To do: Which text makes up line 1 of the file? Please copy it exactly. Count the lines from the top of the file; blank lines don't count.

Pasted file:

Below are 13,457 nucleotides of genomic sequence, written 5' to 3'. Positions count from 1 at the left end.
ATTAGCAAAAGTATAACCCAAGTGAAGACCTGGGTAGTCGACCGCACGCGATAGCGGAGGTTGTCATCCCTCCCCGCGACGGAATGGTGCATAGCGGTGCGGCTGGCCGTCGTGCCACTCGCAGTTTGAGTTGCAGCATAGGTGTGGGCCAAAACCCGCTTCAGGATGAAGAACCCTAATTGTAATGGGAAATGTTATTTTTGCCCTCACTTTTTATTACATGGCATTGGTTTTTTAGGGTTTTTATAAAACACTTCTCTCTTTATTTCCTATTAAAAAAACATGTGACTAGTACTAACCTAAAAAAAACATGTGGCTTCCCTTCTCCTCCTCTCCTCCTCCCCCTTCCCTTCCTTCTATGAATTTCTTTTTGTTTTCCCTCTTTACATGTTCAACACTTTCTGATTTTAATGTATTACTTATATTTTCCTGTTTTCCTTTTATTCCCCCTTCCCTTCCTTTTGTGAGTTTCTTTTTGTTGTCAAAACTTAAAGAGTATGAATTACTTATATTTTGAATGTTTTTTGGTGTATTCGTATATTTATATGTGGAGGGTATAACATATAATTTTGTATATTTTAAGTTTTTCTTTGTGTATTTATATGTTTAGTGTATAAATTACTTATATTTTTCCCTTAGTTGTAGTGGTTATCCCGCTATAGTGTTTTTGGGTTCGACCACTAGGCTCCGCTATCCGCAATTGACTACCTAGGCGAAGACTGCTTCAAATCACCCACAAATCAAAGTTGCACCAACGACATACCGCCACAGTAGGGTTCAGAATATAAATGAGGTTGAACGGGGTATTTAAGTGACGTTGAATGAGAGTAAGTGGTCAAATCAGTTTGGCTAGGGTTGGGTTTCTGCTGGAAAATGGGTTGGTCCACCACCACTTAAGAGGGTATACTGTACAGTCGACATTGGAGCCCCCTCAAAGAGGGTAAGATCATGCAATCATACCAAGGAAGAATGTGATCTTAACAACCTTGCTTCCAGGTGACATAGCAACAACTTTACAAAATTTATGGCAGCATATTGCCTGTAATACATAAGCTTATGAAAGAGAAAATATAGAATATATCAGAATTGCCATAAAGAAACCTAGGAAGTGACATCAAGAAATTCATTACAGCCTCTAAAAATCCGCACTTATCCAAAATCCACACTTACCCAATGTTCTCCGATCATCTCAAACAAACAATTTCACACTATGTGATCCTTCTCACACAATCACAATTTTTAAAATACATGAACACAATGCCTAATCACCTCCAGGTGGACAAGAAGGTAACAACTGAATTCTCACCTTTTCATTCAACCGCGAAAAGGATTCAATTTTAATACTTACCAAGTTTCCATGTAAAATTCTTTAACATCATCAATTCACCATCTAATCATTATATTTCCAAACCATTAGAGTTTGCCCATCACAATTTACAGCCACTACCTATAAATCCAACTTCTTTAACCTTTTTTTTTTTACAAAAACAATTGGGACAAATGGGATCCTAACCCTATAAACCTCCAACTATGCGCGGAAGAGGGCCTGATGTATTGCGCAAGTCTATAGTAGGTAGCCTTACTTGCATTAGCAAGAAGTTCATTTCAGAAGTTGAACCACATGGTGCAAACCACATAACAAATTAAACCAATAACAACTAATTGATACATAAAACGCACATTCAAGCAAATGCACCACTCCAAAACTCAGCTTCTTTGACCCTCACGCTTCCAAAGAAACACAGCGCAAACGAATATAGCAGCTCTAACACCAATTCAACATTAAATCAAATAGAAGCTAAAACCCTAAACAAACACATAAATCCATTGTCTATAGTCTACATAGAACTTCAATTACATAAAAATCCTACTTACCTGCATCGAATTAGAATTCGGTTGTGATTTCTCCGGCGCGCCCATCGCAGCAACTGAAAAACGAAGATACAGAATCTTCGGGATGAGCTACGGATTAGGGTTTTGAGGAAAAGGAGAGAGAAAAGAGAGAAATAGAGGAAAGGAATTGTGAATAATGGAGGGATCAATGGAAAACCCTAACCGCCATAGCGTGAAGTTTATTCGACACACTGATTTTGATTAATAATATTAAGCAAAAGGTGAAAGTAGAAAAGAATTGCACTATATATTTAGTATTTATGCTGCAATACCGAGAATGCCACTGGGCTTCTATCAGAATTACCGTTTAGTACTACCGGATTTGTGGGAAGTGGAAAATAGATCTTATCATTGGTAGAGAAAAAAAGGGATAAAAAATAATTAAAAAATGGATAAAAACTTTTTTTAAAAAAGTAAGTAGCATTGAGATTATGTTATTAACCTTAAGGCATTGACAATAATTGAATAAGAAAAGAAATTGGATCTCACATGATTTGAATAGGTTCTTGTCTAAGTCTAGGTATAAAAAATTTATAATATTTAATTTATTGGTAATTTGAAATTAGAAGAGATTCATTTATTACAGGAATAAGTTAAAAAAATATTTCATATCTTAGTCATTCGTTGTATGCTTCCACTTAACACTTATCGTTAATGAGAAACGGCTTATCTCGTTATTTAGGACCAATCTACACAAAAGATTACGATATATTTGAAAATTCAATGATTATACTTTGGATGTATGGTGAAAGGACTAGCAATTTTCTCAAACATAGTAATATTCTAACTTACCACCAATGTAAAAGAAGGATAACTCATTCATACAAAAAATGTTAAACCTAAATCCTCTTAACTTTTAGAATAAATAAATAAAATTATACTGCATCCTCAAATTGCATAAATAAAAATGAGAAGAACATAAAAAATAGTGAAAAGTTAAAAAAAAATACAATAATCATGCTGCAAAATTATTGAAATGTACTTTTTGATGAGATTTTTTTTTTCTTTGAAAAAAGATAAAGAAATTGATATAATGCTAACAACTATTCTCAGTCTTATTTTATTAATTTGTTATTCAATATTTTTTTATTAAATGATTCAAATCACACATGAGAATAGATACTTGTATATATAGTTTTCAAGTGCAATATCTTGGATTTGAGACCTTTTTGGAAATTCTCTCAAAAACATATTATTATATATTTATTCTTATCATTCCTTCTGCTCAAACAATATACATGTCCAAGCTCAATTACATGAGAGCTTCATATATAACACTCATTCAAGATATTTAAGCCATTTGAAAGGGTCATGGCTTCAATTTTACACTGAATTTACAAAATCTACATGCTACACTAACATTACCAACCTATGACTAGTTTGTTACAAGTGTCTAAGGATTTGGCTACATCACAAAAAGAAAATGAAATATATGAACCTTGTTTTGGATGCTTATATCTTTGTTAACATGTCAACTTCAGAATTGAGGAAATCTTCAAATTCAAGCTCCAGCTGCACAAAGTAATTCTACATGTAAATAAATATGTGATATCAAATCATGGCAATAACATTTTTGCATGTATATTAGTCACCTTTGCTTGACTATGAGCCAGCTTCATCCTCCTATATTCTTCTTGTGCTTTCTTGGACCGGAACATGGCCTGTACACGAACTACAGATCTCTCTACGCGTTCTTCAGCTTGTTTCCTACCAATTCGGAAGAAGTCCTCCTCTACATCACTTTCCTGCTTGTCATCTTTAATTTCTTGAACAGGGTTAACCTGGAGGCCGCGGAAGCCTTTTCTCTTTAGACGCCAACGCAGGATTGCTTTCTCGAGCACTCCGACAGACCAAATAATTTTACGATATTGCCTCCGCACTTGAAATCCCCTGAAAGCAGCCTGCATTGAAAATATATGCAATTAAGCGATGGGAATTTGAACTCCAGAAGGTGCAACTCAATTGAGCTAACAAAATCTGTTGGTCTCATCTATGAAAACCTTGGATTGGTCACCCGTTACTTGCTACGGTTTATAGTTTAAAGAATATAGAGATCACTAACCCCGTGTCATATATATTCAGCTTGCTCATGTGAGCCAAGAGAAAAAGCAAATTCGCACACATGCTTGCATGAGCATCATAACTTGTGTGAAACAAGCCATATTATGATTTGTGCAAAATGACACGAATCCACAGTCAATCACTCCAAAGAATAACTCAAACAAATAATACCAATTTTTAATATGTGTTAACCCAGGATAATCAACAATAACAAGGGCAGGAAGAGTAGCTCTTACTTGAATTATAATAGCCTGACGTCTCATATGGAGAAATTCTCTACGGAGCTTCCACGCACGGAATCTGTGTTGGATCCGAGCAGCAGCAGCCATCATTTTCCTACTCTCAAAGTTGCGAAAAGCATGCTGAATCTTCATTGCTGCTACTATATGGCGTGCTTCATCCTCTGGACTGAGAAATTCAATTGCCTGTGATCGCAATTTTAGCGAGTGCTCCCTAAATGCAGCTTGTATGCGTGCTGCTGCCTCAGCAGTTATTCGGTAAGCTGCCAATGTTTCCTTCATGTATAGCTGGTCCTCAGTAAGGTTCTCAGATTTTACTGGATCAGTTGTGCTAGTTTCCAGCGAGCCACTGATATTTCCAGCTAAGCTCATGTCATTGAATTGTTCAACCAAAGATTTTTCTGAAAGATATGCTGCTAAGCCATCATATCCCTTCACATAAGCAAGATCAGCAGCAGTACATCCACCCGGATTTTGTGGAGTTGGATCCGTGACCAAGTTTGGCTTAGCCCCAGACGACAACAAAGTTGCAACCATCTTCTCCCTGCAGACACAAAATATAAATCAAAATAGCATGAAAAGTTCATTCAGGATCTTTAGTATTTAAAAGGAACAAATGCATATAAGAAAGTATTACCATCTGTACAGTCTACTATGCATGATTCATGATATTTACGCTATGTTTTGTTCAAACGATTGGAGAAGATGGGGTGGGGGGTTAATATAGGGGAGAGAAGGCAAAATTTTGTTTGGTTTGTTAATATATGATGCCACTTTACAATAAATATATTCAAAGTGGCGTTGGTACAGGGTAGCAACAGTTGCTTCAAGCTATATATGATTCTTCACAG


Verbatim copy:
Below are 13,457 nucleotides of genomic sequence, written 5' to 3'. Positions count from 1 at the left end.